Don’t ask, don’t tell…


I’ve just been pointed in the direction of a story by Steve Williams on (read story) which tells how an American soldier, Private Bethany Smith, who after allegedly suffering intense homophobic bullying, including death threats, within the ranks and being refused a discharge despite admitting to being gay, felt she was forced to go AWOL and seek asylum in Canada.

Of course, you could wonder why any gay person would want to joint an army with a policy like ‘Don’t ask, don’t tell’. This is the system actually designed to allow gay people to be in an army which still officially prohibits homosexuality. A soldier found ‘guilty’ of homosexual conduct will still be discharged. So the idea is  just don’t talk about it and no-one will know.

I don’t want to comment on Private Smith’s case in particular, other than to say I am appalled that, in these apparently modern times, that anyone is bullied for their sexuality – or anything else that sets them apart – in their workplace, and that their employers do nothing to resolve the situation. Just because being in the army – any army – equates with being tough, it should not be a place where bullying is acceptable.

What I do want to talk briefly about is my own astonishment when I discovered what  ‘Don’t ask, don’t tell’ means. The first time I heard of it was during the episode of (that wholly accurate reflection of lesbian society) ‘The L Word’ where the character of Tasha is charged with homosexual conduct. I wondered what her girlfriend Alice meant when she used the phrase ‘don’t ask, don’t tell’. Once I found out, I was astounded.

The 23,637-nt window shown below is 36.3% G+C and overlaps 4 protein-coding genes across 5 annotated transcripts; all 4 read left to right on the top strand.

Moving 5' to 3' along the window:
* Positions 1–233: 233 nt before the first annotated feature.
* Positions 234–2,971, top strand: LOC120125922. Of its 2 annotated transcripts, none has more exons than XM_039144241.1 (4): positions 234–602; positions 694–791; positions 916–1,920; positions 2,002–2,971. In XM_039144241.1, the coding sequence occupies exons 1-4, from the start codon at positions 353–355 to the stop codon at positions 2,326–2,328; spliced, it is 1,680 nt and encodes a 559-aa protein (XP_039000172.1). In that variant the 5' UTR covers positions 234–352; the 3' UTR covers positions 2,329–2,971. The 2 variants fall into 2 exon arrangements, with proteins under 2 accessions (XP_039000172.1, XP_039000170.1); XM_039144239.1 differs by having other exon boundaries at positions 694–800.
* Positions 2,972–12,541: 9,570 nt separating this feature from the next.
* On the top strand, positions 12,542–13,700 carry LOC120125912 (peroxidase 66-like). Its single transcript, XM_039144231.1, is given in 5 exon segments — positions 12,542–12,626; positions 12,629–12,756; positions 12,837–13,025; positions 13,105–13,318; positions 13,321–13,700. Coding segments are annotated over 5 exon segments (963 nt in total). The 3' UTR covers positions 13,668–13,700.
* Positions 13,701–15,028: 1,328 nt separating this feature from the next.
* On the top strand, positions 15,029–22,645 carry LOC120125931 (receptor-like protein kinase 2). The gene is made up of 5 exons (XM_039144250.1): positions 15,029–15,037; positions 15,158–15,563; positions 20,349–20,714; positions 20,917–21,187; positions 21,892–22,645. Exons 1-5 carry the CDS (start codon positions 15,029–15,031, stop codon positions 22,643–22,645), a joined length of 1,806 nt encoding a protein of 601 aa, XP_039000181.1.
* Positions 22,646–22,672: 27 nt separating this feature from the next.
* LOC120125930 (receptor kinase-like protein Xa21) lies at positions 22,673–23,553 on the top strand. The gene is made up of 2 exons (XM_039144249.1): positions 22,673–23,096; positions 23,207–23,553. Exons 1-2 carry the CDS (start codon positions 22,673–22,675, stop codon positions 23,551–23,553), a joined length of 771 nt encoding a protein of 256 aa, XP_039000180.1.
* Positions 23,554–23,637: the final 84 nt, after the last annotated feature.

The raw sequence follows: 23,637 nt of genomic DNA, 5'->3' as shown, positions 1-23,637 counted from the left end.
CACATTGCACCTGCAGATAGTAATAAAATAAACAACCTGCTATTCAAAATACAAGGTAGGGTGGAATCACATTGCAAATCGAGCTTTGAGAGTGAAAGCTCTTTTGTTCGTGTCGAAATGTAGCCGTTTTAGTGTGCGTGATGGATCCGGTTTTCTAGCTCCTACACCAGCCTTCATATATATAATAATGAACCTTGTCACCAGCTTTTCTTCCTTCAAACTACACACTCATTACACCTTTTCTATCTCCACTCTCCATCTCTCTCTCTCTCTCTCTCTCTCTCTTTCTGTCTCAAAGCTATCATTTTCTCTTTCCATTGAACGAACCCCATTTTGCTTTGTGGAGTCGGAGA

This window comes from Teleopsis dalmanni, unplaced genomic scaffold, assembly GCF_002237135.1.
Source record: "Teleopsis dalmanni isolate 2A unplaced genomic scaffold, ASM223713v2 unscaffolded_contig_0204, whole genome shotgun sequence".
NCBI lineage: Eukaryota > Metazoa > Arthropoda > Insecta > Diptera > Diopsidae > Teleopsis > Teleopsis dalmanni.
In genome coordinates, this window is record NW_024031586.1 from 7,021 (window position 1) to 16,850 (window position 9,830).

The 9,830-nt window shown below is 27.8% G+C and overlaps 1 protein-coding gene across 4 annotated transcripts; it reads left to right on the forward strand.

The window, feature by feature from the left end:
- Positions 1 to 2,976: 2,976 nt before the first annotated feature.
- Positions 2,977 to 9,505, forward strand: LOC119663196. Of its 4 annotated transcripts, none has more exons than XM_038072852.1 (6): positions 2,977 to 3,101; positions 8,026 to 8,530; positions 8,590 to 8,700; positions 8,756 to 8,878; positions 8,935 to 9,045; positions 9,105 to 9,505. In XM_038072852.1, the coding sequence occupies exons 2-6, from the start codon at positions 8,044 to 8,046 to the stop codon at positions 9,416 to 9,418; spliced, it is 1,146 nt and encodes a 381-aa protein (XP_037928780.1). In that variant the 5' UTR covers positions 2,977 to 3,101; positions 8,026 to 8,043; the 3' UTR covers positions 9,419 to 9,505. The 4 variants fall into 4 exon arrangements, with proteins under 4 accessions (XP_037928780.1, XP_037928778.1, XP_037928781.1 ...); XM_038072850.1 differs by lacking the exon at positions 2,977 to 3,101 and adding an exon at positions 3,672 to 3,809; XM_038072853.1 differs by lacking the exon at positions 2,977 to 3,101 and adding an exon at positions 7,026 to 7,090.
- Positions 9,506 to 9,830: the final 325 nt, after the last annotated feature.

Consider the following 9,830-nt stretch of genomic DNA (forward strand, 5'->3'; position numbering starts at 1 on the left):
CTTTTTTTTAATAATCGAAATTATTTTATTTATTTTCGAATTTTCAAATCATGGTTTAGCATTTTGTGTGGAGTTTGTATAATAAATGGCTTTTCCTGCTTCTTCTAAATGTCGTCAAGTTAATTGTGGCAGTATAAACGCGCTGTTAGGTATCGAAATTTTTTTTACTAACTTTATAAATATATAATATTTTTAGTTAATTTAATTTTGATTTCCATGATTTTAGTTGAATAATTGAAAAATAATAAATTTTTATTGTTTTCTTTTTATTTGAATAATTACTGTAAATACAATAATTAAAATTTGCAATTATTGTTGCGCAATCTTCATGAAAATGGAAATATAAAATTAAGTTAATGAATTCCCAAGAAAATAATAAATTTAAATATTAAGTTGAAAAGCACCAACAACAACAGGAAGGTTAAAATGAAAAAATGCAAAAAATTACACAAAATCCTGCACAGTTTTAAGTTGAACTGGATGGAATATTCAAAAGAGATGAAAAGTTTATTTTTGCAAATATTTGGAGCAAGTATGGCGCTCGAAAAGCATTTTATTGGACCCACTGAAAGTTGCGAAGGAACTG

This attitude, that homosexuality can exist, as long as no-one talks about it, is exactly what society has been trying to escape from for the last century. ‘Don’t ask, don’t tell’ makes ‘gay’ a dirty word in a way that society in general has left behind. Have the American military not noticed that we’re in the 21st century now? I don’t pretend that the army will ever be an easy place for gay people, but to have an official policy which condones making homosexuality effectively a dirty secret, in this day and age, frankly horrifies me.


One response »

  1. You should watch, Serving In Silence. A beautiful film that was produced by both Glenn Close and Barbara Streisend back in the 90´s, about the true-life story of a kornel in the USA Army. This women was highly respected by her peers. She´d even served as a nurse in one of the bloodiest battles during the Vietnam War, but once it came out that she was gay, she was discharged. Luckily this brave woman took the USA army to court….

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